In Chicago, every person arrested over the past four years has received an algorithmically generated “threat” score (from 1-500) to determine his or her risk of being a perpetrator or victim of a future crime. Those individuals with the highest scores on the Chicago Police Department “heat list” get extra attention in the form of home visits or increased community surveillance.
In Baltimore, for months Cessna planes equipped with wide-angle video cameras capable of filming entire segments of the city flew overhead. A private security company—Persistent Surveillance Systems—connected its aerial video with ongoing police reports and handed the footage over to the Baltimore Police Department to assist in investigating past crimes. Using the surveillance video, one could literally map the comings and goings of everyone—criminals and innocents alike. The only problem was that no one had informed the Baltimore City Council or the mayor of this arrangement.
The Los Angeles Police Department—in partnership with the private technology firm Palantir—is currently mapping criminal associates and gangs using new social network technologies. Data about targets and their associates, families, and friends are fed into a growing police investigative database. These social network systems, which target “chronic offenders,” also include information about innocent associates, family members, and friends, creating extensive human maps of connections and patterns of contacts.
Big data policing means that new privacy-invading technologies are now a local problem. Instead of one frightening big brother surveillance state, the reality is really more like thousands of little sisters and brothers (and cousins) all reporting fragmentary bits of bad behavior. The result may be no less oppressive, but the solutions to challenge this growing privacy threat are far more difficult. After all, there are almost 17,000 different law enforcement agencies in the United States, including federal, state, and municipal police departments.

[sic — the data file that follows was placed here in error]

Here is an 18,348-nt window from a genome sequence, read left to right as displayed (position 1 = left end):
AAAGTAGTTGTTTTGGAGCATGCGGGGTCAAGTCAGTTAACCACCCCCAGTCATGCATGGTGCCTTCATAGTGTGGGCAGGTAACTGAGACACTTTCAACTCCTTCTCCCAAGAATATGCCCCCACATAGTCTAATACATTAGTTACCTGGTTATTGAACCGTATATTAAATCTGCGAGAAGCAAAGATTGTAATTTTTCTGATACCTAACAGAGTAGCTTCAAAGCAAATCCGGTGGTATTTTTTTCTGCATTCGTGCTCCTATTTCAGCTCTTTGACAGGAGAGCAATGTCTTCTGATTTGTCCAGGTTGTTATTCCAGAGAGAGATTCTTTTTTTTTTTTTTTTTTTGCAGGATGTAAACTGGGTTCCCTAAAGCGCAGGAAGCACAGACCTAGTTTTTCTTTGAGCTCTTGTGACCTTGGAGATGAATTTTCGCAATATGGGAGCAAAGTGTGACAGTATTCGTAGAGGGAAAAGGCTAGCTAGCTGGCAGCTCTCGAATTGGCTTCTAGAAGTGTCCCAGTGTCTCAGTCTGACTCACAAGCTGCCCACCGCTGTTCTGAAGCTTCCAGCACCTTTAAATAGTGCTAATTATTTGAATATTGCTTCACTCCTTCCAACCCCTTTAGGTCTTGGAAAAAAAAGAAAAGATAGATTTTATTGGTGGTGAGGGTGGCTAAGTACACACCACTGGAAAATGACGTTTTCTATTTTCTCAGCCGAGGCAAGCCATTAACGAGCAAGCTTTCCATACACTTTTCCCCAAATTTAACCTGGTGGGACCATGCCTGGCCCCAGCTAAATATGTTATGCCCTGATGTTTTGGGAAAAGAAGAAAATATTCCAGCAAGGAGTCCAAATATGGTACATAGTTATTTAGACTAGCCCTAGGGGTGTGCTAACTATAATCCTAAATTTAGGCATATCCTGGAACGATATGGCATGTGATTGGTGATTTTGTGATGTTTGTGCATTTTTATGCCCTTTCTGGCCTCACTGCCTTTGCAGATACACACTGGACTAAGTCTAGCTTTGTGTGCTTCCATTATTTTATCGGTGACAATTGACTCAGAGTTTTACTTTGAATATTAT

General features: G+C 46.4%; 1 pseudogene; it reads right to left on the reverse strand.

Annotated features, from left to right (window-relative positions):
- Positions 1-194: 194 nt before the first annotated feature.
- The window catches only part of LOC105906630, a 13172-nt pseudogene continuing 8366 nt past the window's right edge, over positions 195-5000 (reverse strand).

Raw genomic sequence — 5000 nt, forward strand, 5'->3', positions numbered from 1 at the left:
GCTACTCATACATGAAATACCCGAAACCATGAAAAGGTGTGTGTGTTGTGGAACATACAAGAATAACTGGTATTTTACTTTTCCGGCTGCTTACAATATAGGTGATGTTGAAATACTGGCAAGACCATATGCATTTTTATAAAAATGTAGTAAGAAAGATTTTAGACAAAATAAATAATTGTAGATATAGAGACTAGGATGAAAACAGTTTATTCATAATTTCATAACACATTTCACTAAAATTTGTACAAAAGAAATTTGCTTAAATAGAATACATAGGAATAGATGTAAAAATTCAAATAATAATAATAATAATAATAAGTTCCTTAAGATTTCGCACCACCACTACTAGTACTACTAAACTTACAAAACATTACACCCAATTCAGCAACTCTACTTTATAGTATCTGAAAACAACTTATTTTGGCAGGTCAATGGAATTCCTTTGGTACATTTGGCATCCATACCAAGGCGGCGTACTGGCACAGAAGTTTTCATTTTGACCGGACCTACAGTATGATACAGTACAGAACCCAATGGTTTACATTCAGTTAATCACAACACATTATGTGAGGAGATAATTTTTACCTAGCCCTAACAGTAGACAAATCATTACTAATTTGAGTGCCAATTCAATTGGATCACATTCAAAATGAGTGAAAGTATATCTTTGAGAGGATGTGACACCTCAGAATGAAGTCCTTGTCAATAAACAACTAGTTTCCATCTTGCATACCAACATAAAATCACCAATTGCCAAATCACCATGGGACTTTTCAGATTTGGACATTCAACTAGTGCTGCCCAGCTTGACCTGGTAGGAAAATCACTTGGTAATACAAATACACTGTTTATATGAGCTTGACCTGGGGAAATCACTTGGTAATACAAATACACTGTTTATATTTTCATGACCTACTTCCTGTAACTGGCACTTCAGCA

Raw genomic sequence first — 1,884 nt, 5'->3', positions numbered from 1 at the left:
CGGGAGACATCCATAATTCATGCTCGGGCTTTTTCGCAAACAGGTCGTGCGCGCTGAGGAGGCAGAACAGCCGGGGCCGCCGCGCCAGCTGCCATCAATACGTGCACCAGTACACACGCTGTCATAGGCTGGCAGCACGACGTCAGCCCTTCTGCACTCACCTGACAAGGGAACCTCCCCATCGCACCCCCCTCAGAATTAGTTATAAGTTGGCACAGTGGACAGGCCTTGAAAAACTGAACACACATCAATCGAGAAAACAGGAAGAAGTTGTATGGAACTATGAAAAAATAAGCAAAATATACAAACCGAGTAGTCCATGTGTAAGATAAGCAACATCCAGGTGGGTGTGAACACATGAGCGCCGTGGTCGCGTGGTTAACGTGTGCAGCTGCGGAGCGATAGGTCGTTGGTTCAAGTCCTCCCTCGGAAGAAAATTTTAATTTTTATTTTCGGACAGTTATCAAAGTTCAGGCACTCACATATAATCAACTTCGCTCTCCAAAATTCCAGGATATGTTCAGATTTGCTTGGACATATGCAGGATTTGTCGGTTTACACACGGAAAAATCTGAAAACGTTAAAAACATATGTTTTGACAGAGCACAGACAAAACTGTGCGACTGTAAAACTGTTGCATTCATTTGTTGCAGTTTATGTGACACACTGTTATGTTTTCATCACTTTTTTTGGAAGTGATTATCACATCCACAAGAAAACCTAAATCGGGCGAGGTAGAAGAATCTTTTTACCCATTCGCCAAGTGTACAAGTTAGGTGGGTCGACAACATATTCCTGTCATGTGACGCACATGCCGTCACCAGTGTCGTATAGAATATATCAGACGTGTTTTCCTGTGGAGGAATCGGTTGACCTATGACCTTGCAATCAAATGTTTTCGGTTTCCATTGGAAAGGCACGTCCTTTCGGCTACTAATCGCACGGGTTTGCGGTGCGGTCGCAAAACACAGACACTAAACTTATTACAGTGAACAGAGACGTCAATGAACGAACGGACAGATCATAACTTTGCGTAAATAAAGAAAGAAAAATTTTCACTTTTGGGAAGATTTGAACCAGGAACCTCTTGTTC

From one perspective, these new surveillance technologies offer breakthrough policing capabilities. Predictive analytics promises new measures of efficiency, allowing police departments to do more with less and target only those most worthy of police attention. If you really could predict the most violent members of your community and effectively intervene, it would offer a proactive public health approach to violence reduction. Similarly, automated and extensive surveillance systems give police a proverbial time machine, allowing them to go back in time to watch and investigate any crime that takes place in public.
At the same time, these technologies challenge traditional conceptions of privacy and raise issues of racial bias. Mass surveillance systems capture not just crimes, but the privacies of life: Where you go, whom you associate with, and the patterns of your daily interactions can be recorded and mapped. Predictive targeting affects individuals based on educated guesses of future criminal involvement, not current proof of criminal activity. If the inputs that go into this prediction model include data that can be subject to human bias (like police discretion in arrests), then the outputs will reflect that biased data. This noise can both distort the accuracy of the forecasts and undermine the fairness of a legal system based on such data.